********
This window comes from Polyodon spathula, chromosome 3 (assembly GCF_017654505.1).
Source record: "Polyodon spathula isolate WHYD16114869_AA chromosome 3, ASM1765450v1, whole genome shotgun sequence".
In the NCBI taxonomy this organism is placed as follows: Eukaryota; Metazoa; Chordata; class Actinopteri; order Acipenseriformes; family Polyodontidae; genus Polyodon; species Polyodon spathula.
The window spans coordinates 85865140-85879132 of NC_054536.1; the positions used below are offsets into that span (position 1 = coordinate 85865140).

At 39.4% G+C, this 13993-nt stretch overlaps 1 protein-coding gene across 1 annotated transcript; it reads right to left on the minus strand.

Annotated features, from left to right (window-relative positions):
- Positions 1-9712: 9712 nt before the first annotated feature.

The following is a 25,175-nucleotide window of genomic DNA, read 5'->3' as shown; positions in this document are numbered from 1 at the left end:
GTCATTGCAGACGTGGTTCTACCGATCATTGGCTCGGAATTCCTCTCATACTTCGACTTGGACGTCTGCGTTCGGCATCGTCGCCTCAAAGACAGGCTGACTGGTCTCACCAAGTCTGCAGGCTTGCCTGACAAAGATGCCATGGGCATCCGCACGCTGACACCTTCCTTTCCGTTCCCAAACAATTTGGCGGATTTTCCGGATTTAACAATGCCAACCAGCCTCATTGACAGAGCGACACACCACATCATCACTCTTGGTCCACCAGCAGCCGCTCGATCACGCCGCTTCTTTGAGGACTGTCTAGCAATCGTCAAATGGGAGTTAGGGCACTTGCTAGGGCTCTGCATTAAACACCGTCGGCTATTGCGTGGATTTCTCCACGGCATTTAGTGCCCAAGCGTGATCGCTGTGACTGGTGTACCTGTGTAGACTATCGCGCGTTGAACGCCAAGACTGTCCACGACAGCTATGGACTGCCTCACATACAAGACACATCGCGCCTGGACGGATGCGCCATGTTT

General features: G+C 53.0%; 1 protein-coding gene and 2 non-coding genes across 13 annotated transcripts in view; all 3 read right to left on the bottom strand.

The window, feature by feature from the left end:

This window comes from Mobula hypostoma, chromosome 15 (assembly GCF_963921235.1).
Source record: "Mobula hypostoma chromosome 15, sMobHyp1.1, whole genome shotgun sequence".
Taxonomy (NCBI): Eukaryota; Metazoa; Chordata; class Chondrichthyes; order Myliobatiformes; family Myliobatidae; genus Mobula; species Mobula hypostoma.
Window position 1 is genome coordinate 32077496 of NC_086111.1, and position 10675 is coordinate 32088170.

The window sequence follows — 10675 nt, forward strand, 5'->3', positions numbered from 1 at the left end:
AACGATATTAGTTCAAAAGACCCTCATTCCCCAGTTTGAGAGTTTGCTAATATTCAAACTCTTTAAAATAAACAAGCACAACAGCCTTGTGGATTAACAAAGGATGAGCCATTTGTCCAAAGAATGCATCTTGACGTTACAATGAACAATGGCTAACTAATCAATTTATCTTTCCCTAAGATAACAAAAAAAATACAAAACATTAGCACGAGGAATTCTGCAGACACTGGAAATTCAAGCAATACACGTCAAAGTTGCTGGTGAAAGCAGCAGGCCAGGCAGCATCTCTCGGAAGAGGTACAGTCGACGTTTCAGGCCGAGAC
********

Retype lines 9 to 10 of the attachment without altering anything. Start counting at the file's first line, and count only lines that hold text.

GTCATTGCAGACGTGGTTCTACCGATCATTGGCTCGGAATTCCTCTCATACTTCGACTTGGACGTCTGCGTTCGGCATCGTCGCCTCAAAGACAGGCTGACTGGTCTCACCAAGTCTGCAGGCTTGCCTGACAAAGATGCCATGGGCATCCGCACGCTGACACCTTCCTTTCCGTTCCCAAACAATTTGGCGGATTTTCCGGATTTAACAATGCCAACCAGCCTCATTGACAGAGCGACACACCACATCATCACTCTTGGTCCACCAGCAGCCGCTCGATCACGCCGCTTCTTTGAGGACTGTCTAGCAATCGTCAAATGGGAGTTAGGGCACTTGCTAGGGCTCTGCATTAAACACCGTCGGCTATTGCGTGGATTTCTCCACGGCATTTAGTGCCCAAGCGTGATCGCTGTGACTGGTGTACCTGTGTAGACTATCGCGCGTTGAACGCCAAGACTGTCCACGACAGCTATGGACTGCCTCACATACAAGACACATCGCGCCTGGACGGATGCGCCATGTTT

General features: G+C 53.0%; 1 protein-coding gene and 2 non-coding genes across 13 annotated transcripts in view; all 3 read right to left on the bottom strand.